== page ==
1 Vasishta said:—
It is by the knowledge of this transcendent Supreme Spirit and God of gods that one may become an adept, and not by the rigor of religious austerities and practices. 2 Here nothing else is needed than the culture and practice of divine knowledge, and thereby the truth being known, one views the errors of the world like a satisfied traveler looks at a mirage in a clear light.
3 God is not far from or too near us. He is not obtainable by what He is not (such as adoration of images and ritual acts). He is the image of light and joy and is perceivable in ourselves. 4 Here austerities and charities, religious vows and observances are of no good whatever. It is only the calm peacefulness of one’s own nature that is of value fort a person to serve God.
5 The best means to attain divine knowledge are fondness for the society of the righteous and devotion to the study of good books. Ritual services and practices serve only to strengthen the trap of our inborn delusions, which only true knowledge can sever. 6 As soon as one knows one’s own inner light to be God, one gets rid of his miseries and becomes liberated in his living state.
7 Rama said, “Having known the Self in himself, one is no more exposed to the evils of life or even of death itself. 8 But say, how is this great God of gods to be attained from such great distance (as we are placed from Him), and what rigorous austerities and amount of pains are necessary for it?”
9 Vasishta replied:—
He is to be known through your courageous efforts (in knowledge and faith) and by the aid of clear understanding and right reasoning, and never by the practice of austerities or ablutions, or by acts attended with bodily pain of any kind. 10 For know, O Rama, that all your austerities and charities, your painstaking and mortification, are of no efficacy unless you wholly renounce your passions and enmity, your anger, pride and selfishness, and your envy and jealousy. 11 For whoever with a heart full of vile passions is liberal with money he has earned by defrauding others, the merit of such liberality accrues to the rightful owner of the property and not to its professed donor. 12 Whoever observes any vow or rite with a mind moved by passions, he passes for a hypocrite and reaps no benefit of his acts.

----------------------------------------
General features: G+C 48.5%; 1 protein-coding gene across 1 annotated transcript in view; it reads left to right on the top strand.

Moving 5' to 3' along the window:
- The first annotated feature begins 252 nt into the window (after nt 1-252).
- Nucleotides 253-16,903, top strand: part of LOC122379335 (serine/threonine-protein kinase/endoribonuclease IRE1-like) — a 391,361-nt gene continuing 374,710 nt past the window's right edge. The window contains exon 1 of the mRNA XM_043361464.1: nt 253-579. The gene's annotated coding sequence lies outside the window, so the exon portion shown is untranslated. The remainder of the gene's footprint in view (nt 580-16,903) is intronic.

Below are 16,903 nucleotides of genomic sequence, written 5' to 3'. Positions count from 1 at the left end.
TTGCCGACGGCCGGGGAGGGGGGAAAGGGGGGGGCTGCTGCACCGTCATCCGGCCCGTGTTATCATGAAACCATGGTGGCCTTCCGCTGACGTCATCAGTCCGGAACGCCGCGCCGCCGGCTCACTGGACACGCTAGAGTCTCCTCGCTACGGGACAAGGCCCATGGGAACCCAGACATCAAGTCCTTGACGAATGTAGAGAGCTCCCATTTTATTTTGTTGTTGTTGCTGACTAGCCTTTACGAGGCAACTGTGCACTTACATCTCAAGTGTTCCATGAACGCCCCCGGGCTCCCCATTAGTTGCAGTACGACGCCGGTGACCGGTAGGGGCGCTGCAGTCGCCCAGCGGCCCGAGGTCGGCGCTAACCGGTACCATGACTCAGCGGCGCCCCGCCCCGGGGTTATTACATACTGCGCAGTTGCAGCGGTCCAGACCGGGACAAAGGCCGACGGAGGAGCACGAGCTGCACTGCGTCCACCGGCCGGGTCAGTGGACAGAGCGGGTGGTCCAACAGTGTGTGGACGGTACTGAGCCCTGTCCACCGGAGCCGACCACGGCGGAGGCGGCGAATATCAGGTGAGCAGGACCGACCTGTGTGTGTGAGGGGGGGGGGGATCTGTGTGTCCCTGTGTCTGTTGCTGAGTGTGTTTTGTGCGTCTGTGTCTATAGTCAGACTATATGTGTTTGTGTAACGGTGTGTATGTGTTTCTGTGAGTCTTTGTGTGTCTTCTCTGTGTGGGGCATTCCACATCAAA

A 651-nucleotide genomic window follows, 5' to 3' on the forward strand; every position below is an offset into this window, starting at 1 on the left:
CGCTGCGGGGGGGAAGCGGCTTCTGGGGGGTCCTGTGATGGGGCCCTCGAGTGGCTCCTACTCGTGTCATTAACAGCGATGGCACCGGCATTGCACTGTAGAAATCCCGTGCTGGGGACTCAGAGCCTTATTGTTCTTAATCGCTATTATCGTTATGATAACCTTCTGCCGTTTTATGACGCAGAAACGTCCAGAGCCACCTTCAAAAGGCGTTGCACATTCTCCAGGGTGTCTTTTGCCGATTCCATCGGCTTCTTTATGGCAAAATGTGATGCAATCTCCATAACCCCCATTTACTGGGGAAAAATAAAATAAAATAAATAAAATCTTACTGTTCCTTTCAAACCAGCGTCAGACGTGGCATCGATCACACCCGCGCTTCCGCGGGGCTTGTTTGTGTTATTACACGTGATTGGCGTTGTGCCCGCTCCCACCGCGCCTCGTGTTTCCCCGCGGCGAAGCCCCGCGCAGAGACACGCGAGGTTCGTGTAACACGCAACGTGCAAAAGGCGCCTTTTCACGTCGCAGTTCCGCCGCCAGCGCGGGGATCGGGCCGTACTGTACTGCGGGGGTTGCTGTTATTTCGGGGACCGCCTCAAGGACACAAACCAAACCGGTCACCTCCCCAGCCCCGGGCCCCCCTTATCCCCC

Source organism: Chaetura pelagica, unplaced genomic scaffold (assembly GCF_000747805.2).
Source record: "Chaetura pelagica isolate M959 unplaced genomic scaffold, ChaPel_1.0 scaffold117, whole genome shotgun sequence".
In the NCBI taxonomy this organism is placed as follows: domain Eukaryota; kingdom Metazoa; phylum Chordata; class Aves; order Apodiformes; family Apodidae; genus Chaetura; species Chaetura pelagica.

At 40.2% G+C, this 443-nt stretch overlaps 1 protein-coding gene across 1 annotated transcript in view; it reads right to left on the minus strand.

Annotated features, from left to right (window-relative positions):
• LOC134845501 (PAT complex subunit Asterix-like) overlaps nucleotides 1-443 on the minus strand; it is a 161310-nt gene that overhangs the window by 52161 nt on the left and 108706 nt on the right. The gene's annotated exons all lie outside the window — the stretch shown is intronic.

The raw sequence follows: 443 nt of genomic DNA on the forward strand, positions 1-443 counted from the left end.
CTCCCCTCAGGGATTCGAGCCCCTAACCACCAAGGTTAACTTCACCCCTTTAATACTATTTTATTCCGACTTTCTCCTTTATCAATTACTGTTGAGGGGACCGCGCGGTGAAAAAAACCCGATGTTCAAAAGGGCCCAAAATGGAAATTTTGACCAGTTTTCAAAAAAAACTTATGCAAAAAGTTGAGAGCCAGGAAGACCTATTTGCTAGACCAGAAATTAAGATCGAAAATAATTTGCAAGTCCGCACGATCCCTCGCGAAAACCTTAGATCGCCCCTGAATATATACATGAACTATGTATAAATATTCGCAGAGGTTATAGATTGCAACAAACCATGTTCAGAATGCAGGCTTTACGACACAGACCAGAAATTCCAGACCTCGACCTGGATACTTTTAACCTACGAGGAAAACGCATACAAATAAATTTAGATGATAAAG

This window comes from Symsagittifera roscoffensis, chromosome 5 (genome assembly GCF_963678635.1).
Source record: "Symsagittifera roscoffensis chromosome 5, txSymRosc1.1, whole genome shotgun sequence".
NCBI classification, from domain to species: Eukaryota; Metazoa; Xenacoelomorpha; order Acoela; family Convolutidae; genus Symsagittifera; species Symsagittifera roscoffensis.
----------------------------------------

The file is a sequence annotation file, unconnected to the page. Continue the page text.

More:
13 Therefore, for putting down the diseases and disturbances of the world, try your manly exertions in securing the best remedies of good precepts and good company. 14 No other course of action, except to exert one’s courage, is conducive to allaying all the miseries and troubles of this life.
15 Now learn what this courage is so that you may attain wisdom and annihilate the maladies of passions, affections and animosity in your nature. 16 True courage consists in remaining in an honest calling that conforms with the law and good customs of your country, and in a contented mind that shrinks from savoring the enjoyments of life. 17 It consists in the exertion of one’s energies to the utmost of his power, without bearing any murmur or grief in his soul, and in one’s devotion to the society of the good and perusal of good works and scriptures.
18 He is truly brave who is quite content with what he gets, and spurns at what is unlawful for him to take; who is attached to good company and eager to study faultless works. 19 They who are of great mind, and who have known their own natures and those of all others by their right reasoning, are honored by the gods Brahma, Vishnu, Indra and Shiva. 20 One should diligently turn towards he who is called righteous by a majority of good people as the best and most upright of men. 21 The best scriptures are considered to be those which deal primarily with spiritual knowledge. One who constantly meditates on them is surely liberated.
22 It is by means of right discrimination derived from keeping good company and studying holy works that our understanding is cleared of its ignorance, just like dirty water is purified by kata seeds, and as the minds of men are purified by the by philosophy of yoga.